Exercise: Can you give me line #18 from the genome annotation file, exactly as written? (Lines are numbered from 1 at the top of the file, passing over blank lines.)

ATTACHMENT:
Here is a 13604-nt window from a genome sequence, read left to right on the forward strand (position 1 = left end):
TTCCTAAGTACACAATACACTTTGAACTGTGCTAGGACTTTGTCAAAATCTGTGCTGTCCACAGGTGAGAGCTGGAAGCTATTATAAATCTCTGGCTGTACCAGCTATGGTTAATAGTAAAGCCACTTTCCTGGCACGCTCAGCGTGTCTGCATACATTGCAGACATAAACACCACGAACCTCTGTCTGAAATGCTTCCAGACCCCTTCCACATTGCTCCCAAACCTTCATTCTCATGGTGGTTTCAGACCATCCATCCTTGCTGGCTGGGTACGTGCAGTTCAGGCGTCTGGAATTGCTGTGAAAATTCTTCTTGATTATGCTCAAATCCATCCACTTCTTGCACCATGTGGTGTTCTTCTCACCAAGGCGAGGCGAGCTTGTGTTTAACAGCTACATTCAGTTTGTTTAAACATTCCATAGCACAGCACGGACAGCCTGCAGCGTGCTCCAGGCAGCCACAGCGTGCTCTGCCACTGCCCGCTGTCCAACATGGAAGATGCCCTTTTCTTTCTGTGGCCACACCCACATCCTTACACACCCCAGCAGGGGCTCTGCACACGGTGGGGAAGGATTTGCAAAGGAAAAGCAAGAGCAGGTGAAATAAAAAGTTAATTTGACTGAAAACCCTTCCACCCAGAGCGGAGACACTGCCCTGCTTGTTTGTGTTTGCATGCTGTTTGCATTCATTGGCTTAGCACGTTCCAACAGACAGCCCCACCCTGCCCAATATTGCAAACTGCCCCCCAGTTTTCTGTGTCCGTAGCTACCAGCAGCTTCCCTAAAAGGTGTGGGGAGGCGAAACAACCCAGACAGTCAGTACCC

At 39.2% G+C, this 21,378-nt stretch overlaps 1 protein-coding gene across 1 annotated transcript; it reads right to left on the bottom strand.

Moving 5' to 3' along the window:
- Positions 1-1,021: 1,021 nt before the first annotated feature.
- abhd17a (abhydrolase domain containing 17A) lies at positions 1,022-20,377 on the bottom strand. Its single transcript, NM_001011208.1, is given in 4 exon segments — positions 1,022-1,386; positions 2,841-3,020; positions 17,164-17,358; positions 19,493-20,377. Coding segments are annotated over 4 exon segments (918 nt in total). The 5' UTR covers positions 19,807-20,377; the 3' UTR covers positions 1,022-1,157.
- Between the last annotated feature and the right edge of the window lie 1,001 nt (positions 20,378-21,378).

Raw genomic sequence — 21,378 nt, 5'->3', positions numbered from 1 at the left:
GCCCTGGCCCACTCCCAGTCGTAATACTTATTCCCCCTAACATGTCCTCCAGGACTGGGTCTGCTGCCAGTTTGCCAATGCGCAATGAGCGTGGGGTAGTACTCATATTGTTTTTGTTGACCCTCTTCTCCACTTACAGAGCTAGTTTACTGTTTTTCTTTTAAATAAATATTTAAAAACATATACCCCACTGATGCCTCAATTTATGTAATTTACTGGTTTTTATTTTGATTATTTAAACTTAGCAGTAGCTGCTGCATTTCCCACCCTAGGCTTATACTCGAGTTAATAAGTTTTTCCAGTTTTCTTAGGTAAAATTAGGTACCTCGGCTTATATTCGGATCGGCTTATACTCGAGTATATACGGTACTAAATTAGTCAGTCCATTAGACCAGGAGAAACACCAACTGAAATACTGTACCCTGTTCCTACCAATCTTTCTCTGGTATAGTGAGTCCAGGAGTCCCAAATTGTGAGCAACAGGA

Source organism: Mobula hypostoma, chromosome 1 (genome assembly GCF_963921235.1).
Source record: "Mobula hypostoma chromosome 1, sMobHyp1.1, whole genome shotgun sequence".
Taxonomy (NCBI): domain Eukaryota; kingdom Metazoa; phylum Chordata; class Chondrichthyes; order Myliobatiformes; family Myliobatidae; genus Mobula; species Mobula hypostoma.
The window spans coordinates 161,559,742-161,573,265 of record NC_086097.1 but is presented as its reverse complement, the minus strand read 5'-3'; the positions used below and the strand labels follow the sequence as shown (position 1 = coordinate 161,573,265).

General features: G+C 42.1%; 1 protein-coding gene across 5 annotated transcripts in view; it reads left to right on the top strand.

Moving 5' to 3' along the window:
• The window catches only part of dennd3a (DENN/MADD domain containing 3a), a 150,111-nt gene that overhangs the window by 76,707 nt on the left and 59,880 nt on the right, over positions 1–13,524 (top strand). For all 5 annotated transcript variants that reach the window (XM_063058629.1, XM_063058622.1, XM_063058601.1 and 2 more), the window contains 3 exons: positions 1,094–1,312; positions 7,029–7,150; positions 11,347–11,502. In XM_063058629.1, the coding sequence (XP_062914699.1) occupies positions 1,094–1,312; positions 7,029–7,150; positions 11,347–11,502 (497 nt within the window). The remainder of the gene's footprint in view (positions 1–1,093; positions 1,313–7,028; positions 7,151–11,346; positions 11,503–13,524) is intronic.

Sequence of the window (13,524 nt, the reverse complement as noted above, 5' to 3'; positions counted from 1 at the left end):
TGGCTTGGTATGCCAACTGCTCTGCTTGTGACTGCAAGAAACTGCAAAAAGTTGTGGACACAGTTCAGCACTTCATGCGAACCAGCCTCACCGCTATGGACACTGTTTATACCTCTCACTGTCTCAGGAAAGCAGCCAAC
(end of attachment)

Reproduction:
TGGCTTGGTATGCCAACTGCTCTGCTTGTGACTGCAAGAAACTGCAAAAAGTTGTGGACACAGTTCAGCACTTCATGCGAACCAGCCTCACCGCTATGGACACTGTTTATACCTCTCACTGTCTCAGGAAAGCAGCCAAC